I have no quarrels with this book. As I have said, it is delightfully written. Indeed, I feet Rebooting India is better written than Imagining India (2009). Across its 16 chapters, it roots for the use of technology in government payments and subsidies, for e-know-your-customer (KYC) systems, GST, highways, government expenditure, elections, education, health, power, innovation and justice delivery. Technology does have a role and infotech can be used innovatively and much better than it is today for government-to-business (G2B), government-to-customer (G2C) and even G2G transactions. I can cite all kinds of figures on mobile phone penetration and the use of smart phones. But there are systemic constraints that need resolution. Technology is only a tool. It isn’t an end in itself. Nilekani and Shah know this perfectly well and don’t suggest otherwise. However, the book’s chapter on frictionless highways makes no mention of the constraints, and therein lies the problem.
In similar vein, consider the chapter on ‘Integrating Our Economy with the Goods and Services Tax’. Incidentally, this has a factual error. ‘It’s not that tax rates in India are particularly high—data from the World Bank pegged India’s tax collection (as a percentage of GDP) at 10.8 per cent in 2012, compared to 10.2 per cent for the United States, and nearly 25 per cent for the UK and France’ (page 129). That World Bank figure is only for Union Government taxes, direct and indirect. With state-level taxes included (there is no satisfactory data on local body taxes), the tax-to-GDP ratio is more like 18 per cent, fluctuating a bit from year to year.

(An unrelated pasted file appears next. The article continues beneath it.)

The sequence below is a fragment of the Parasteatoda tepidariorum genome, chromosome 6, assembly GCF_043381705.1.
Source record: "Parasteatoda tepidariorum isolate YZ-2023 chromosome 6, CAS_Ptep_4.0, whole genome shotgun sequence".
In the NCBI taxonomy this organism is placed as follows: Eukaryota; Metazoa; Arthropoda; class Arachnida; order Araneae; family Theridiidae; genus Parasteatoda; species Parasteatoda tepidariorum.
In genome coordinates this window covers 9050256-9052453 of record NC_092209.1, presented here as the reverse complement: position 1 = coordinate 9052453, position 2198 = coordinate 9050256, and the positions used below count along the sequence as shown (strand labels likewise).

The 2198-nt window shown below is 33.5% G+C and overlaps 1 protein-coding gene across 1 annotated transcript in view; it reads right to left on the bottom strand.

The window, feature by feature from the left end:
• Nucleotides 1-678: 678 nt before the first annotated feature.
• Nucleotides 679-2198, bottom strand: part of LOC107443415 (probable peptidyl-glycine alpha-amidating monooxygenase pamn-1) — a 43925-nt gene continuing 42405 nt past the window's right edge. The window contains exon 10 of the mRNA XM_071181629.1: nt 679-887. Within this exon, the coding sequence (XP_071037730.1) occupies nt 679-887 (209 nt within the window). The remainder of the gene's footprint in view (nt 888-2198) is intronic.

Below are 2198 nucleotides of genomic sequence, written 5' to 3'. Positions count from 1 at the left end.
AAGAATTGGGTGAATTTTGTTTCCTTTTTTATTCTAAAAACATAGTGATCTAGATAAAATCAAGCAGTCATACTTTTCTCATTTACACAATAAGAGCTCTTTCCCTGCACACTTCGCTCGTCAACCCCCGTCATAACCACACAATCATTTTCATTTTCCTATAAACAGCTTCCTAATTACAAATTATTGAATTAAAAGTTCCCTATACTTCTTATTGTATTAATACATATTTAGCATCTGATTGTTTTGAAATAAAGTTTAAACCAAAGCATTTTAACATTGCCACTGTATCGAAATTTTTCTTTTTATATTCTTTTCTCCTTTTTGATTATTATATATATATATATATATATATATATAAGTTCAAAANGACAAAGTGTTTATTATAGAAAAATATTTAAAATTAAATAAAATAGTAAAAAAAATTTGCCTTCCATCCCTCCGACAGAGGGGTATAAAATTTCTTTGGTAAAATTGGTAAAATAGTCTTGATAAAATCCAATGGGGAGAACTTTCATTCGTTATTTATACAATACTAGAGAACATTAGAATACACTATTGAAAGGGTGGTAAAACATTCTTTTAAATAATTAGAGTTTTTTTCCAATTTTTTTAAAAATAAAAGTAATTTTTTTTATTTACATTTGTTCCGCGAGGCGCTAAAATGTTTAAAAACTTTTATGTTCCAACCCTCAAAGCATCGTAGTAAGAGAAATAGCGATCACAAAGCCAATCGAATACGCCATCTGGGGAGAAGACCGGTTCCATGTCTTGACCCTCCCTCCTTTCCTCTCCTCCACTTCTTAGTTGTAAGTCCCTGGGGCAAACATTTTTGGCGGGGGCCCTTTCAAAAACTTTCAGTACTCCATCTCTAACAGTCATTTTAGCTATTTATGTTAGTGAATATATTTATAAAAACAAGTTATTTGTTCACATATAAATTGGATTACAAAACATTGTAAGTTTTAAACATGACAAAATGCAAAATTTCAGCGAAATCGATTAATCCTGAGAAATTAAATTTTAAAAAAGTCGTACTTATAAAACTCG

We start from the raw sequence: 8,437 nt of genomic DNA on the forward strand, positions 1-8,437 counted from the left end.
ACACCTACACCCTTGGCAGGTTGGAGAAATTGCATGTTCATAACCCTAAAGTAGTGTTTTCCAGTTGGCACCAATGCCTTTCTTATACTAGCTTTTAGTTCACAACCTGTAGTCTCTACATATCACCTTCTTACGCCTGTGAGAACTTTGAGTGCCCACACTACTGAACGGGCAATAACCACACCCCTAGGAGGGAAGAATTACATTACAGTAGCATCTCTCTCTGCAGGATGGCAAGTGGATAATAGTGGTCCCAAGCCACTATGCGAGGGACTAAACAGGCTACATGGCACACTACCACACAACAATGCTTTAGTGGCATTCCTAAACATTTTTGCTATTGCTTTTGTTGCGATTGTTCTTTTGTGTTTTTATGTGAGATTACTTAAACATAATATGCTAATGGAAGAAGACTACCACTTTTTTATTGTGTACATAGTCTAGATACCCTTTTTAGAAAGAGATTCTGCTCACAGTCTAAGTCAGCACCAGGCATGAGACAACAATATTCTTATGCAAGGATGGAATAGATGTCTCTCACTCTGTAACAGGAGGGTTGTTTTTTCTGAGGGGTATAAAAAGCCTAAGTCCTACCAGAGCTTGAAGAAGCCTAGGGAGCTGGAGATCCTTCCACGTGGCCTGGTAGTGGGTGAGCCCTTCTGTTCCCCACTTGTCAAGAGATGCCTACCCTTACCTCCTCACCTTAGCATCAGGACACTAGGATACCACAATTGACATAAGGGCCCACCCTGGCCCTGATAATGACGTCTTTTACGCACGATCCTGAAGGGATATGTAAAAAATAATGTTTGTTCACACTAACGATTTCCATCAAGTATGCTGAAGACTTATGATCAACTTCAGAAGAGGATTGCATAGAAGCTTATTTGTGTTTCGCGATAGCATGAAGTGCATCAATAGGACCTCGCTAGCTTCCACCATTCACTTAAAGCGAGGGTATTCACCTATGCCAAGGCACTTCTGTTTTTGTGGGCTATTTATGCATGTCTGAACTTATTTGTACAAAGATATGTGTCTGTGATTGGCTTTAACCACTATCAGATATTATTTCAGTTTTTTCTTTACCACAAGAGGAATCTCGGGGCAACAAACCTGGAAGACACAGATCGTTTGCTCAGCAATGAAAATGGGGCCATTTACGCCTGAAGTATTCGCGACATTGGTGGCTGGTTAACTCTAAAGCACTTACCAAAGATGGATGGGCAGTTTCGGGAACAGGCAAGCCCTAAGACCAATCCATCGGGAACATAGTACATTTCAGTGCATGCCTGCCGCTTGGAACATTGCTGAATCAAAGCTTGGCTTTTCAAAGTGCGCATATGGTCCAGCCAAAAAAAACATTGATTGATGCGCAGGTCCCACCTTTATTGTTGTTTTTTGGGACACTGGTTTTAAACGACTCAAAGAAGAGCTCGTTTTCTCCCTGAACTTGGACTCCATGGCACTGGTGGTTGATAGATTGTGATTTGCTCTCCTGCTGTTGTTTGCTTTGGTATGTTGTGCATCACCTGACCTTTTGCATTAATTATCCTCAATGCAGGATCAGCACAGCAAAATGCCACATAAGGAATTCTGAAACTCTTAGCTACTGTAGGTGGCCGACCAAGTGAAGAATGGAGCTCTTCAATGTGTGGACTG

In the context of a Goods and Services Tax Network (GSTN), this is the book on GST: ‘The problem is that there are too many different types and rates of tax. Operating across various levels of government, such a multilayered taxation system leaves plenty of room for grey areas to arise. These uncertainties have to be resolved by the tax authorities, and as with any complex system that relies upon human judgement, a uniform implementation of the law is virtually impossible. Arbitrating tax disputes is also a waste of precious time and resources. It becomes harder to enforce compliance with the law, and a large bureaucratic machinery has sprung up to police taxpayers…. Ultimately, the GST goes far beyond streamlining India’s taxation network. It is in fact a project in nation-building, with the potential to radically transform the Indian market, the Indian economy, and 1.2 billion lives.’ As in other areas, this is a bit over the top and overstates the case for GST and GSTN. I have no problems with the terminal goal of a simplified tax structure, but the GST alone is not all that it’s cracked up to be. First, it does not eliminate all other indirect taxes. What we will have, whenever we have it, will still fall short of an ideal GST. Second, not all products will be under its ambit. Third, even when products are under it, all of them won’t necessarily have the standard GST rate. (There is speculation that a revenue-neutral standard rate for the tax will be around 18 per cent.) Fourth, complications in the taxation regime are also because of exemptions. Every year, the Union Budget papers now have a ‘revenue foregone’ statement documenting these. They also account for most of the ‘grey areas’ and ‘uncertainties’ that arise. In the Budget speech for 2015-16, it was announced that exemptions would be phased out and suggestions have been invited on this for next year’s Budget. So long as this is not done, compliance costs cannot be significantly reduced. In the entire chapter on GST in this book, I found no mention of tax exemptions. That’s the reason I said the case for GST is overstated.